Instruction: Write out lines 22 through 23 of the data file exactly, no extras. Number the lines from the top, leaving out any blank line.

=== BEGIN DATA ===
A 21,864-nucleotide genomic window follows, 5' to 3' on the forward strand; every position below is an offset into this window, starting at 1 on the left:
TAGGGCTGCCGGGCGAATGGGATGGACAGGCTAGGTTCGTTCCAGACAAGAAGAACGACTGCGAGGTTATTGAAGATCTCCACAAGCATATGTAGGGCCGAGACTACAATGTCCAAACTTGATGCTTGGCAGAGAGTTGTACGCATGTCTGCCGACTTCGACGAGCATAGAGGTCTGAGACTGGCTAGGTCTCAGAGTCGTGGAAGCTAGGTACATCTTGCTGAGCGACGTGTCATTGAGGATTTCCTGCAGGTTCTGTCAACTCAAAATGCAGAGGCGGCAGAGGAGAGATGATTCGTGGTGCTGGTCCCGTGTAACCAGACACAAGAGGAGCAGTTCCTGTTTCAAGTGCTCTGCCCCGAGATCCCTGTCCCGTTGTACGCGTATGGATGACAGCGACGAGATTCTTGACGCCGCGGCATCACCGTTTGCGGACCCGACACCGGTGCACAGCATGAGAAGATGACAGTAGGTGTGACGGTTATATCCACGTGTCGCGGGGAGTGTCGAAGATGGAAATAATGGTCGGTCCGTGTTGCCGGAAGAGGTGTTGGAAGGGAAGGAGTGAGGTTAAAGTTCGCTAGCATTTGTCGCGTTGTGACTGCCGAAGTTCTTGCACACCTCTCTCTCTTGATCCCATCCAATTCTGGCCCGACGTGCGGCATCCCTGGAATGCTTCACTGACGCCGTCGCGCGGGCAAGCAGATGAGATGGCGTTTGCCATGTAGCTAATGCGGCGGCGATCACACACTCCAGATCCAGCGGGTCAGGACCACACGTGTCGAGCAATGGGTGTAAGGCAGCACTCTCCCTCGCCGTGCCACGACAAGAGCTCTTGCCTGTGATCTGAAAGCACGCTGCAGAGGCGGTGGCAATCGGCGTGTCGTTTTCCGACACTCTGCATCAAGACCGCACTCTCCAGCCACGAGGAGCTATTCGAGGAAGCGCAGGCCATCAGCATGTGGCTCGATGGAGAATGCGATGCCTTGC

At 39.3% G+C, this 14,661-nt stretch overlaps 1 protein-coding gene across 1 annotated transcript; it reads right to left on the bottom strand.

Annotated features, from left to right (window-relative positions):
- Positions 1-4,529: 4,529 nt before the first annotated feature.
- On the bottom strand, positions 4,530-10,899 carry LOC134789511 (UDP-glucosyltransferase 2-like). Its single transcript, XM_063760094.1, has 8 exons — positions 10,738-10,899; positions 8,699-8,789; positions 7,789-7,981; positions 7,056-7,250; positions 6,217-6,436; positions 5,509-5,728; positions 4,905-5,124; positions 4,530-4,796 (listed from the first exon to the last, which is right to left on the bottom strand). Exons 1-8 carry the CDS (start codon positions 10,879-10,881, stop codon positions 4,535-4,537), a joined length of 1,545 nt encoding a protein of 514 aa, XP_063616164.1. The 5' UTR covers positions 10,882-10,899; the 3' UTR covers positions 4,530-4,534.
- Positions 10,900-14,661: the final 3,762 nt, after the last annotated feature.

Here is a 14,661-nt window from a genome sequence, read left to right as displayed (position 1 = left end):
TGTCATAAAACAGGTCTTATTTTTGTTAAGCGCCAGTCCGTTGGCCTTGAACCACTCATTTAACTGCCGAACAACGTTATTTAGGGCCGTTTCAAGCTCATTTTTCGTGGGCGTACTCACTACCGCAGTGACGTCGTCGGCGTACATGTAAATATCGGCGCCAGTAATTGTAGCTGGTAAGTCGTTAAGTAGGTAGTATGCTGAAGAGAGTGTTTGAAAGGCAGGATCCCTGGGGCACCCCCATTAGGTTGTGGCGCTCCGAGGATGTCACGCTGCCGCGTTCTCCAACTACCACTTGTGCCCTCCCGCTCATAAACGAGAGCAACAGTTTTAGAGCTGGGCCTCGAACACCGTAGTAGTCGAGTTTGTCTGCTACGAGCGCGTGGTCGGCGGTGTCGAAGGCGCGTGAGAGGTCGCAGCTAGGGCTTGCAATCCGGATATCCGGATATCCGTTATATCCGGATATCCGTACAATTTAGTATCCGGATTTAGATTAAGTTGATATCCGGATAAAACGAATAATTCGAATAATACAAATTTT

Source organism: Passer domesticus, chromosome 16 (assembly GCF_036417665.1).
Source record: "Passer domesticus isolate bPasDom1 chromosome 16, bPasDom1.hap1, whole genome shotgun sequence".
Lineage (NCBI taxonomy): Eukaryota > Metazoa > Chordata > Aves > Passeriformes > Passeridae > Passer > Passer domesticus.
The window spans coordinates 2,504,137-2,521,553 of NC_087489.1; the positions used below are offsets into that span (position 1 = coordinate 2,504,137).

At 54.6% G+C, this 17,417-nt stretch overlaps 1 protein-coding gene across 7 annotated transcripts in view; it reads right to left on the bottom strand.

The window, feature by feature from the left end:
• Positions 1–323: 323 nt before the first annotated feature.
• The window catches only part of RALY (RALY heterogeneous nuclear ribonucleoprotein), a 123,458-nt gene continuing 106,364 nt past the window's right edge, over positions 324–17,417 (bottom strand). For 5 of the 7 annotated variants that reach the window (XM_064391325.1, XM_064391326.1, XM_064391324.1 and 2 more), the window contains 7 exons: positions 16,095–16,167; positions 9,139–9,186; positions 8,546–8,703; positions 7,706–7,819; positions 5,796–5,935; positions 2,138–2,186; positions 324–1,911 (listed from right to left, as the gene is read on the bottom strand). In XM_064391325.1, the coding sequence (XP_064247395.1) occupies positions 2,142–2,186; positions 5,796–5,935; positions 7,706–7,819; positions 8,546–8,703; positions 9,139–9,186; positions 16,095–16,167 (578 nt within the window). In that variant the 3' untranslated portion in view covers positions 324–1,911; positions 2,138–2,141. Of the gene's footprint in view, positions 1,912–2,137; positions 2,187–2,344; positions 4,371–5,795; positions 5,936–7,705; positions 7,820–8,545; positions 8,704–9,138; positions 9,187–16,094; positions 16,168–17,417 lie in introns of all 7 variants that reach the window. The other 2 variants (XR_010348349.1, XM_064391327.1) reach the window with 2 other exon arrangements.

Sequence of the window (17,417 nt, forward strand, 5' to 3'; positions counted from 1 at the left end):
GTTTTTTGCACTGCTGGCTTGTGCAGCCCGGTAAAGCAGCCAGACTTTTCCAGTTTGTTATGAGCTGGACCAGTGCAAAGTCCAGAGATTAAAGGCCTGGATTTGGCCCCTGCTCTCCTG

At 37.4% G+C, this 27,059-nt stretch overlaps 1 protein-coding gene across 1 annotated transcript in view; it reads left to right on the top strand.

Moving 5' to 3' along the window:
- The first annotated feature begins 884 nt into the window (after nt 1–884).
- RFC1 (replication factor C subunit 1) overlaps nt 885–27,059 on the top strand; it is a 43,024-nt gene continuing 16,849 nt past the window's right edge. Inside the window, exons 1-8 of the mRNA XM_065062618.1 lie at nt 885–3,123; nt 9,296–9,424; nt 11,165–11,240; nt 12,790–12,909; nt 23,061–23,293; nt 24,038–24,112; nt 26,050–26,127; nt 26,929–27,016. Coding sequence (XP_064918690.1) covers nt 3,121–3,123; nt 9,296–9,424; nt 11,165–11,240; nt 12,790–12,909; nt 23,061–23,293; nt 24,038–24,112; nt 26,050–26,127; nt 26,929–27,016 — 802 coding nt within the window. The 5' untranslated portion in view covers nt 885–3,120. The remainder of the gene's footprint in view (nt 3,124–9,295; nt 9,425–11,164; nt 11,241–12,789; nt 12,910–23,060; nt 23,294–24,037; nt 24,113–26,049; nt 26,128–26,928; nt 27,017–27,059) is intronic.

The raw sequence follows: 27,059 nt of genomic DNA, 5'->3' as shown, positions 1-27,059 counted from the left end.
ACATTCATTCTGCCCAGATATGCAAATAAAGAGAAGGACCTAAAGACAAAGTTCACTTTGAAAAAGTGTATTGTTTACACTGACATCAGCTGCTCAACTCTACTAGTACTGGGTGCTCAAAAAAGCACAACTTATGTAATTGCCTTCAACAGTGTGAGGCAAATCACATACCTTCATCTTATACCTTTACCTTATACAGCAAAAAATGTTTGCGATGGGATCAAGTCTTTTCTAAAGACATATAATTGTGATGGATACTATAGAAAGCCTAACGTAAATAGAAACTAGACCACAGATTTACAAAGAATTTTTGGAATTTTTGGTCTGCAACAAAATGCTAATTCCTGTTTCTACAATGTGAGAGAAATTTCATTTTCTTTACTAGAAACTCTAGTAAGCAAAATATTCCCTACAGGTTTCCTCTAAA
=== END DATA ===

- The first annotated feature begins 884 nt into the window (after nt 1–884).
- RFC1 (replication factor C subunit 1) overlaps nt 885–27,059 on the top strand; it is a 43,024-nt gene continuing 16,849 nt past the window's right edge. Inside the window, exons 1-8 of the mRNA XM_065062618.1 lie at nt 885–3,123; nt 9,296–9,424; nt 11,165–11,240; nt 12,790–12,909; nt 23,061–23,293; nt 24,038–24,112; nt 26,050–26,127; nt 26,929–27,016. Coding sequence (XP_064918690.1) covers nt 3,121–3,123; nt 9,296–9,424; nt 11,165–11,240; nt 12,790–12,909; nt 23,061–23,293; nt 24,038–24,112; nt 26,050–26,127; nt 26,929–27,016 — 802 coding nt within the window. The 5' untranslated portion in view covers nt 885–3,120. The remainder of the gene's footprint in view (nt 3,124–9,295; nt 9,425–11,164; nt 11,241–12,789; nt 12,910–23,060; nt 23,294–24,037; nt 24,113–26,049; nt 26,128–26,928; nt 27,017–27,059) is intronic.